From spectator to GM: Bills' Brandon Beane set for Carolina homecoming

ORCHARD PARK, N.Y. -- When the Carolina Panthers opened what was then known as Ericsson Stadium on Sept. 1, 1996, a junior at the University of North Carolina at Wilmington named Brandon Beane was in the crowd to witness Carolina's 29-6 win over the Atlanta Falcons.

That was the first NFL game Beane attended. More than 21 years later, Beane will be back in Bank of America Stadium this Sunday as the first-year general manager of the Buffalo Bills after being hired away from the Panthers' front office in May.

The meeting of the Panthers (1-0) and the Bills (1-0) not only marks Beane's homecoming to Charlotte, North Carolina, after almost two decades in the Panthers' organization, but it also will be a reunion for Bills first-year coach Sean McDermott and many of his former colleagues in Carolina. McDermott served as the Panthers' defensive coordinator from 2011 until being hired by the Bills in January.

Similar to his return trip to his native Philadelphia during the preseason, McDermott said he was not attaching added significance to his team's upcoming opponent.

"I acknowledge that they’re the next opponent, they’re certainly a good opponent," he said. "We respect the heck out of every opponent, and Carolina has a talented, talented football team. I really appreciate the time that I spent there, great people around that organization, and it’ll be a huge challenge for us to go down there -- it’s their home opener. But I also know the work we have to put in this week, so that’s where my focus really is right now."

In building the Bills' roster, McDermott and Beane have drawn, in part, from their familiarity with the Panthers. This offseason, before Beane joined Buffalo, the Bills signed three players who spent last season with the Panthers -- running back Mike Tolbert, cornerback Leonard Johnson and wide receiver Philly Brown. As part of Beane's roster cuts to 53 players earlier this month, he released Brown, traded for Panthers receiver Kaelin Clay and signed quarterback Joe Webb, after he was released by Carolina.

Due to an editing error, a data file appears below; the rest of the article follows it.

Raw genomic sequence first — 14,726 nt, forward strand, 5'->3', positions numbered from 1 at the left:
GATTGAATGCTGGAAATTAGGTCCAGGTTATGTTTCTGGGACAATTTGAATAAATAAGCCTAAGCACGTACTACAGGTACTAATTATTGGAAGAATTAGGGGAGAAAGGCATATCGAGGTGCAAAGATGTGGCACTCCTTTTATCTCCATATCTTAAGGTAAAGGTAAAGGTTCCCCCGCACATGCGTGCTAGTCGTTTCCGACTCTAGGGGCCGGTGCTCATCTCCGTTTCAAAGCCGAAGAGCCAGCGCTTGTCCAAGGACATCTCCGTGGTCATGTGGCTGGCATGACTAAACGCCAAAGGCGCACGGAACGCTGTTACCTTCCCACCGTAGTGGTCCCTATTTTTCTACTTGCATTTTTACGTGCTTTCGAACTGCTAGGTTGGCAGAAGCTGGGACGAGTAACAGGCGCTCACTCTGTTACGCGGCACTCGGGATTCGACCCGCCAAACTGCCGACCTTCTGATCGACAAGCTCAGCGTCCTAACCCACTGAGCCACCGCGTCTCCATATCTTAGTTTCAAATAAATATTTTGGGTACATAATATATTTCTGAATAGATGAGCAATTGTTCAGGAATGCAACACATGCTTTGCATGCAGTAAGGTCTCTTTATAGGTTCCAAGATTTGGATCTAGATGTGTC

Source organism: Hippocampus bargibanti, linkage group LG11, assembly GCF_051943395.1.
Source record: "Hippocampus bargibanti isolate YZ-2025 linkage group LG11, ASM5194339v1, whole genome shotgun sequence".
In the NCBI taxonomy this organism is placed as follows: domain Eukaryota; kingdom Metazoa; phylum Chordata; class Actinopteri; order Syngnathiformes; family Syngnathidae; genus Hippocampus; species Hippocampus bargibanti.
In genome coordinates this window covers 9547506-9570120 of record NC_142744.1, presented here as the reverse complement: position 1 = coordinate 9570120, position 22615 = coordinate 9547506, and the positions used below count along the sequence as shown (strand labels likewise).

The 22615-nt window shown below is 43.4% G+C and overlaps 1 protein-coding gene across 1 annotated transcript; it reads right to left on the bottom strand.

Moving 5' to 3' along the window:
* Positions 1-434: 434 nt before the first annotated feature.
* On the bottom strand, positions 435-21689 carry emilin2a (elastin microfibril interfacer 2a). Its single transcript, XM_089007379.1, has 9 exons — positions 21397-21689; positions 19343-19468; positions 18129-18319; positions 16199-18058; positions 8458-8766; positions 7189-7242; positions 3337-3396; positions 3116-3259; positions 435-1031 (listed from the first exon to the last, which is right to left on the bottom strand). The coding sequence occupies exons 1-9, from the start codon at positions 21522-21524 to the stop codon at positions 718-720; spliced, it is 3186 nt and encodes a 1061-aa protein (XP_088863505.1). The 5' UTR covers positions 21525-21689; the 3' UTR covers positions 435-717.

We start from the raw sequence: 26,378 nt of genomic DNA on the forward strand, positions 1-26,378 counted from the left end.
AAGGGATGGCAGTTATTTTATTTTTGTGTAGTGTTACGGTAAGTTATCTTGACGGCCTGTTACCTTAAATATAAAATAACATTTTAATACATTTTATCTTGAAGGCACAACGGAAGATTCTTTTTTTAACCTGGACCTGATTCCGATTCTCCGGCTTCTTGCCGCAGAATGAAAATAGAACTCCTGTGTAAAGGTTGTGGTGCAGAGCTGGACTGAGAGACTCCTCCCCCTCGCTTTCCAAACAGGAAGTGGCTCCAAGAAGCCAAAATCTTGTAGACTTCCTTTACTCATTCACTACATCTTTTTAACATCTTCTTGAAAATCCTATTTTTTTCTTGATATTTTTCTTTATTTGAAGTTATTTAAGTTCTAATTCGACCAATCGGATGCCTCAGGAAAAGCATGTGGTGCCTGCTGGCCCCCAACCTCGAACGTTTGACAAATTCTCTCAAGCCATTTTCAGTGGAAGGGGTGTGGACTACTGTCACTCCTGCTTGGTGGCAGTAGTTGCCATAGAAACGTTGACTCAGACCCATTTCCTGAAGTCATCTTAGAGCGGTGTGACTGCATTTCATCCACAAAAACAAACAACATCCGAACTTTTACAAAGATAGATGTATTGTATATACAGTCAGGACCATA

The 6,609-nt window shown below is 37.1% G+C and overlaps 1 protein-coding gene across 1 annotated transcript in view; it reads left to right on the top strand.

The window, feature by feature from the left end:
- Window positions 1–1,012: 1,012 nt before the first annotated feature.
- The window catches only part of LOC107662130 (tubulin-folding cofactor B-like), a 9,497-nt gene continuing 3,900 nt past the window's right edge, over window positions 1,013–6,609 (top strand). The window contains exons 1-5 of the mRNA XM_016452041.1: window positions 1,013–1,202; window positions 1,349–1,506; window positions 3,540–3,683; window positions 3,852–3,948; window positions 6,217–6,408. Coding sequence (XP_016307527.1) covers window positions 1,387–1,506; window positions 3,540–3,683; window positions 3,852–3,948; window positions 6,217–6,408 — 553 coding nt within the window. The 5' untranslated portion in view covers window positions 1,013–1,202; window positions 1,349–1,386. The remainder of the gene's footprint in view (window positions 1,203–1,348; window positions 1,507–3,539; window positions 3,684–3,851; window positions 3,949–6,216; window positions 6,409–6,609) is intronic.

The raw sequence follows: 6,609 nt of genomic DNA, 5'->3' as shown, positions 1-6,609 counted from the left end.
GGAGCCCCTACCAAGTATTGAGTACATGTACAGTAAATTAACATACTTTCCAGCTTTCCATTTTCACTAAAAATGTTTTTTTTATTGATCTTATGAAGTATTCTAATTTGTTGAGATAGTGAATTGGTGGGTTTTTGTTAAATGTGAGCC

By contrast, the Bills have borrowed little from the Panthers' coaching staff or front office. None of McDermott's assistant coaches worked with him last season in Carolina, while the closest connection to the Panthers on Beane's personnel staff is assistant general manager Joe Schoen, who worked as a Panthers ticket office intern in 2000 before serving as a scout until 2007.

Beane, a native of Norwood, North Carolina, has similar roots to Schoen in the Panthers' organization. After completing a four-week public relations internship with Carolina during training camp in 1998, Beane faced a choice of accepting a full-time job as a writer with Sports Business Journal or joining the Panthers' football operations department in a minimum-wage position.

He chose the latter, beginning a 19-year career with the organization that morphed from a football operations role to something much bigger when he was called into owner Jerry Richardson's office for the first time shortly after 7 a.m. on Oct. 22, 2012.

Richardson had made the decision to fire general manager Marty Hurney, showing Beane -- then the director of football operations -- a piece of paper with the Panthers' record at the time, 1-5. Beane's heart sunk, knowing Hurney's impact on his career to that point.

"'You're [the general manager] for the season and you're going to help me find a new GM,'" Richardson told Beane.

The Panthers rallied to finish with a 7-9 record. Having meshed well with coach Ron Rivera, Beane believed he had a chance to be named the permanent general manager.

"I still felt like, you know, there was a lot of momentum in the building for me to get it and a little bit in the city," Beane told Buffalo-based reporters in June. "But you know how it goes, you guys are in that business. A lot of writers are looking for big names. And I wasn't a big name. And I think there was a lot of pressure on [Richardson] to bring in a name other than somebody from the same regime that he just fired from. It was fun for that three months. It was also a little bit gut-wrenching to have it taken away at the same time. You kind of get your hopes up, and I thought things were going well. And I know a lot of people went to him on my behalf in the building."

Instead of hiring Beane, Richardson opted for veteran scout Dave Gettleman.

"I knew who Dave was, but I didn't personally know him," Beane said. "But when he got there, I said, 'Dave, I know where all the bones are buried in this building. I'm a competitor. And I think you'll find I'll do whatever I can do to help you help us win.' And I think if you asked him that, I gave him 100 percent every day to make him look good. And obviously, we had some success. And part of the benefit is that I'm sitting here today due to our success."

Two months after Beane was hired by the Bills, Richardson's decisions came full circle. He abruptly fired Gettleman in July, replacing him on an interim basis with Hurney.

Although Beane was considered to be Gettleman's most likely successor in Carolina, the Bills' newest general manager did not rethink his decision to join Buffalo.

"Not with me," he told WGR 550 in July. "It's been with a lot of people down there thinking, 'Man, you left!' I'm like, 'I knew Dave wasn't going to be there forever.' I made this decision independent, just for me and my family to work with. I think a lot of people thought, 'Man, if you waited,' or 'you're probably disappointed.' I'm like, No! I'm where I want to be, I'm where I'm supposed to be. I'm excited to be here."